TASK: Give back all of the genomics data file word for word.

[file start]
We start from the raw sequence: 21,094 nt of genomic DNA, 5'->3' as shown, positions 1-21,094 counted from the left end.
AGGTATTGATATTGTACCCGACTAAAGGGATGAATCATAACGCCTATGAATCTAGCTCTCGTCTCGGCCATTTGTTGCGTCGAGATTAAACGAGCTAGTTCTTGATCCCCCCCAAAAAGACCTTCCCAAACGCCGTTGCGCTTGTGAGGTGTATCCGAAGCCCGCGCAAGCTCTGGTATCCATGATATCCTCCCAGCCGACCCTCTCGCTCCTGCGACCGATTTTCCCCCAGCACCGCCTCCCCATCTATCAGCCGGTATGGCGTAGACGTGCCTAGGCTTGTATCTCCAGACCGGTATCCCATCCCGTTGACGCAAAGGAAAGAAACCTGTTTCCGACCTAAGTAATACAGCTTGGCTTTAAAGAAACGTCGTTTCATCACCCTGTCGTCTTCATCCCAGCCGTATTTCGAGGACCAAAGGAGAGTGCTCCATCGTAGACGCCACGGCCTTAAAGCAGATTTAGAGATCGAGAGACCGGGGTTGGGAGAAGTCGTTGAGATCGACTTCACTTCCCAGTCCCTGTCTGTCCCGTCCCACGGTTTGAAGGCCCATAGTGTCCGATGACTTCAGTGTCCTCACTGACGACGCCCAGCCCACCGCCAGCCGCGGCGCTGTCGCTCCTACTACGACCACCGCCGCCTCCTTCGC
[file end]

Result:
We start from the raw sequence: 21,094 nt of genomic DNA, 5'->3' as shown, positions 1-21,094 counted from the left end.
AGGTATTGATATTGTACCCGACTAAAGGGATGAATCATAACGCCTATGAATCTAGCTCTCGTCTCGGCCATTTGTTGCGTCGAGATTAAACGAGCTAGTTCTTGATCCCCCCCAAAAAGACCTTCCCAAACGCCGTTGCGCTTGTGAGGTGTATCCGAAGCCCGCGCAAGCTCTGGTATCCATGATATCCTCCCAGCCGACCCTCTCGCTCCTGCGACCGATTTTCCCCCAGCACCGCCTCCCCATCTATCAGCCGGTATGGCGTAGACGTGCCTAGGCTTGTATCTCCAGACCGGTATCCCATCCCGTTGACGCAAAGGAAAGAAACCTGTTTCCGACCTAAGTAATACAGCTTGGCTTTAAAGAAACGTCGTTTCATCACCCTGTCGTCTTCATCCCAGCCGTATTTCGAGGACCAAAGGAGAGTGCTCCATCGTAGACGCCACGGCCTTAAAGCAGATTTAGAGATCGAGAGACCGGGGTTGGGAGAAGTCGTTGAGATCGACTTCACTTCCCAGTCCCTGTCTGTCCCGTCCCACGGTTTGAAGGCCCATAGTGTCCGATGACTTCAGTGTCCTCACTGACGACGCCCAGCCCACCGCCAGCCGCGGCGCTGTCGCTCCTACTACGACCACCGCCGCCTCCTTCGC